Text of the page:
Here is a further addition to my e-archive
Set down in an inconspicuous hollow, just a few dozen feet from the edge of the busy dual-carriageway of Newmarket Road, lies Cambridge’s oldest surviving building. The Stourbridge Hospital for Lepers and its Chapel, dedicated to St Mary Magdalene was built sometime before 1150. During the Leprosy epidemics of the 13th century the hospital flourished, but as leprosy declined the need grew less and the hospital was closed in 1279.
Only the dinky little one-storied Norman chapel now remains, the wooden hospital and leper huts surrounding it have long since fallen into disrepair and collapsed. The little chapel itself has come close to dereliction on a number of occasions in the past 700 years. In the 14th century the vaulted roof collapsed and was replaced by voluntary labour. By 1606, it had ceased to be a chapel and passed into private ownership. During the 1750’s it was used as a barn and storage shed. In 1816 it was nigh on falling down when the first of four major restorations was begun. Once restored the Chapel became the property of the University of Cambridge. It was further restored in 1865, 1925 and 1951, when it passed into the hands of the Cambridge Preservation Society who continue to maintain and upkeep the building to the present day.
That this plain little chapel, contemporaneous with Chartres Cathedral, should survive intact through over 700 years may be partly due to its association with the famous Stourbridge Fair. In fact the original fair was founded by the Leper chapel, in 1211 the lepers were granted permission from King John to hold a 3 day fair in the grounds of the chapel. The date set was “The Feast of the Exultation of the Holy Cross”, the 14th September.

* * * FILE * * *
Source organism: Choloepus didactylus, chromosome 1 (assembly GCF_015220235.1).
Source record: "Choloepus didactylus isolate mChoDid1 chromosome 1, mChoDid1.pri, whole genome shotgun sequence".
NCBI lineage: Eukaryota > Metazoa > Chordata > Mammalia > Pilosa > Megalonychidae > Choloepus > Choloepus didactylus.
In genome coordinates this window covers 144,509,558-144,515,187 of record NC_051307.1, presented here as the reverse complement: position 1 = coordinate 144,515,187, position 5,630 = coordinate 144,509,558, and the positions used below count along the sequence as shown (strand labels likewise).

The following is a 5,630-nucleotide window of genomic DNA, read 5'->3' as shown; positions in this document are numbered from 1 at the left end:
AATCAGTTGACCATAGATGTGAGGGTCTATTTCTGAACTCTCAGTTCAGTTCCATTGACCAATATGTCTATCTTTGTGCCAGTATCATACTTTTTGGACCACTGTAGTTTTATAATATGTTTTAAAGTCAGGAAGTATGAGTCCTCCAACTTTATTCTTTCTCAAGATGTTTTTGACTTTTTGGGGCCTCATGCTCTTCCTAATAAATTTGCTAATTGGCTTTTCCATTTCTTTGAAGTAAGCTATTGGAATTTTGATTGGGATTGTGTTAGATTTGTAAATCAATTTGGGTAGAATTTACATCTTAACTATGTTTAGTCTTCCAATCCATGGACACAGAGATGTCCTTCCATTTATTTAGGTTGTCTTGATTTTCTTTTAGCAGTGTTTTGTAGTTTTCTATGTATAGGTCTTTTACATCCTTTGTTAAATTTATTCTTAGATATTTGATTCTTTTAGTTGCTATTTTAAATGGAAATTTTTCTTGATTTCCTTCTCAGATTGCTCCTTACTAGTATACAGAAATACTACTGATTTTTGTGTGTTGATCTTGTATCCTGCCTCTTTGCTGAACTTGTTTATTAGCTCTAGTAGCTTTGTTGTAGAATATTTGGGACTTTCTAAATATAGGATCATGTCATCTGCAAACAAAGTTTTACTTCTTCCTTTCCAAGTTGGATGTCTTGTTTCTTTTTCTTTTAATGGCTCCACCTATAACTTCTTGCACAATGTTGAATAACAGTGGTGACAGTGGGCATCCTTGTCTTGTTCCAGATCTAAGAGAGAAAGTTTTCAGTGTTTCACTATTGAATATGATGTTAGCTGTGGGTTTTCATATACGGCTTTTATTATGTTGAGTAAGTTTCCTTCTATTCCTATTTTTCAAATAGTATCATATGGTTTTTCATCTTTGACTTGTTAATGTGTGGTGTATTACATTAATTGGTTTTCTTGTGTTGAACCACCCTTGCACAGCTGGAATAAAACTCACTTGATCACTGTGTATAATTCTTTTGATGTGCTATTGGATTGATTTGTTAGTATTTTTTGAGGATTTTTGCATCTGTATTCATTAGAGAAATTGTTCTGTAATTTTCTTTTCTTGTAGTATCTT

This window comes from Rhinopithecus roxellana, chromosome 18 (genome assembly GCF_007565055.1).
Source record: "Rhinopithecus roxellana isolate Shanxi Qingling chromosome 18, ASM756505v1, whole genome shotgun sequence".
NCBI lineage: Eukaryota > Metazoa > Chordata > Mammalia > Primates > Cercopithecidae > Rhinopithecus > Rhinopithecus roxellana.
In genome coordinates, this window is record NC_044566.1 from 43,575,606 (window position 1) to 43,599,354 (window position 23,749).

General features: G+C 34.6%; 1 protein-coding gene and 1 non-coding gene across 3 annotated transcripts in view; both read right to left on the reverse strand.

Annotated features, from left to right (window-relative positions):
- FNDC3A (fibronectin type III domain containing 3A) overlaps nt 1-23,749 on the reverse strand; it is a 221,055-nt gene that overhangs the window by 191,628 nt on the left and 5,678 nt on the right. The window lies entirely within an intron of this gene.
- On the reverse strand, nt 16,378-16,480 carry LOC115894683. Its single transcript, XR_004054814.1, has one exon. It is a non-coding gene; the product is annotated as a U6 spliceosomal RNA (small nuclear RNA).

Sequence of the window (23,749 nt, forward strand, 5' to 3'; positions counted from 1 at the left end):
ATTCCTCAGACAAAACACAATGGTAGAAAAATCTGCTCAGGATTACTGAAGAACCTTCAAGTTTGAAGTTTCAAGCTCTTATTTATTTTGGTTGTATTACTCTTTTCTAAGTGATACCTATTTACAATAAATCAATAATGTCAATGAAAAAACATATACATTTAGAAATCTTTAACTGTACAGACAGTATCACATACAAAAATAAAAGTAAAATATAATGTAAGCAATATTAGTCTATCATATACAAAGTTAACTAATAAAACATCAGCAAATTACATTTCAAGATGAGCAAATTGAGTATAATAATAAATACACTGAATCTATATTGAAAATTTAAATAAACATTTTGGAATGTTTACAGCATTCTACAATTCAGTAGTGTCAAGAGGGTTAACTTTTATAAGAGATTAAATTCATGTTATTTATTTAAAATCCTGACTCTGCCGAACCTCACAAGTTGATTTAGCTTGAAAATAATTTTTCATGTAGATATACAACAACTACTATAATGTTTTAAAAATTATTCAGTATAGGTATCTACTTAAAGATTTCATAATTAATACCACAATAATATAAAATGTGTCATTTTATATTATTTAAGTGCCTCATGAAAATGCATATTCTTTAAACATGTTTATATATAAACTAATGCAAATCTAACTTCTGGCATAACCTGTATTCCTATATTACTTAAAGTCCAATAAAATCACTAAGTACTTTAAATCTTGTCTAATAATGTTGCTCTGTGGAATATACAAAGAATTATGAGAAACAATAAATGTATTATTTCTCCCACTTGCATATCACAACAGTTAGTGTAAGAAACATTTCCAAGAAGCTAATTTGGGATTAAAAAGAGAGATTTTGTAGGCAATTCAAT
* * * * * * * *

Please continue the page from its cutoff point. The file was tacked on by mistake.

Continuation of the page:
In 1289, with the Leper Hospital closed, The Corporation of Cambridge took over the running of the fair, which spread rapidly, establishing itself as a major annual gathering. In 1516 Stourbridge Fair lasted from 24th August until 29th September. In 1725 it was one of the largest fairs in Europe, and had been name-checked by Daniel Defoe, John Bunyan and Samuel Pepys, amongst others.
However, in 1811 the fields on which the fair took place were enclosed, areas were sold off: the decline of Stourbridge Fair had begun. The riotous and bawdy atmosphere of the three week long fair had long incurred the wrath of the University who banned students from the Fair. Meanwhile the Victorian fashion for restraint further added to a decline in attendance, in 1933 the Stourbridge Fair closed drab with disinterest.
In 2004 the Friends of the Leper Chapel, a charity supporting the work of the Cambridge Preservation Society, revived the fair in the grounds of the Leper Chapel.
The revived Stourbridge Fair has taken place in September every year since.
Cambridge Spirit of Place – Nigel Pennick (2004)
Stourbridge Leper Chapel – Barry Pearce (2003)
Coldham’s Common & the Leper Chapel (guided history tour walk) – to reserve a place phone: Alan Brigham (01223) 212189